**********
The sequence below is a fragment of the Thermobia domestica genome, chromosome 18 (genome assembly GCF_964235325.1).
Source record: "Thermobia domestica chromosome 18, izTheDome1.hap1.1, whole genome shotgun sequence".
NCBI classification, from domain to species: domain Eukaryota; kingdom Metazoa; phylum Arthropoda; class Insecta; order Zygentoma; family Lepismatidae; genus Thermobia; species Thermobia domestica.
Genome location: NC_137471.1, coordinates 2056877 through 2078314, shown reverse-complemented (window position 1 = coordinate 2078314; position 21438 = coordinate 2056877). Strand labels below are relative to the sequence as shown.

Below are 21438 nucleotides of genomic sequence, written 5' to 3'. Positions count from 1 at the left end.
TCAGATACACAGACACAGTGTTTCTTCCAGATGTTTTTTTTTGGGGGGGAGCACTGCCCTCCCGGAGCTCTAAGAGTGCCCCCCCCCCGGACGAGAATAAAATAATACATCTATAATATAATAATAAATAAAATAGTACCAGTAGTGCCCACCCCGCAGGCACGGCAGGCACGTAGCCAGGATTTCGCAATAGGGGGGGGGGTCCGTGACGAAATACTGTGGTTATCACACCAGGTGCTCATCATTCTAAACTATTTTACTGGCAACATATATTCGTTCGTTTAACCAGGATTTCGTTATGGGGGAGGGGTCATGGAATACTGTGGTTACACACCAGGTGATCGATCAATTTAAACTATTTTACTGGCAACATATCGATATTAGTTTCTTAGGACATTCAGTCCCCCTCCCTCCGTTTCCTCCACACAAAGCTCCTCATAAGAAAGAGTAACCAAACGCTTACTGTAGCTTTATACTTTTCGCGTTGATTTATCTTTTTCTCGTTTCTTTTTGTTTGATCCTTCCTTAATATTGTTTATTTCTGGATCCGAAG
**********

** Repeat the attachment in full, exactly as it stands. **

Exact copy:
The sequence below is a fragment of the Thermobia domestica genome, chromosome 18 (genome assembly GCF_964235325.1).
Source record: "Thermobia domestica chromosome 18, izTheDome1.hap1.1, whole genome shotgun sequence".
NCBI classification, from domain to species: domain Eukaryota; kingdom Metazoa; phylum Arthropoda; class Insecta; order Zygentoma; family Lepismatidae; genus Thermobia; species Thermobia domestica.
Genome location: NC_137471.1, coordinates 2056877 through 2078314, shown reverse-complemented (window position 1 = coordinate 2078314; position 21438 = coordinate 2056877). Strand labels below are relative to the sequence as shown.

Below are 21438 nucleotides of genomic sequence, written 5' to 3'. Positions count from 1 at the left end.
TCAGATACACAGACACAGTGTTTCTTCCAGATGTTTTTTTTTGGGGGGGAGCACTGCCCTCCCGGAGCTCTAAGAGTGCCCCCCCCCCGGACGAGAATAAAATAATACATCTATAATATAATAATAAATAAAATAGTACCAGTAGTGCCCACCCCGCAGGCACGGCAGGCACGTAGCCAGGATTTCGCAATAGGGGGGGGGGTCCGTGACGAAATACTGTGGTTATCACACCAGGTGCTCATCATTCTAAACTATTTTACTGGCAACATATATTCGTTCGTTTAACCAGGATTTCGTTATGGGGGAGGGGTCATGGAATACTGTGGTTACACACCAGGTGATCGATCAATTTAAACTATTTTACTGGCAACATATCGATATTAGTTTCTTAGGACATTCAGTCCCCCTCCCTCCGTTTCCTCCACACAAAGCTCCTCATAAGAAAGAGTAACCAAACGCTTACTGTAGCTTTATACTTTTCGCGTTGATTTATCTTTTTCTCGTTTCTTTTTGTTTGATCCTTCCTTAATATTGTTTATTTCTGGATCCGAAG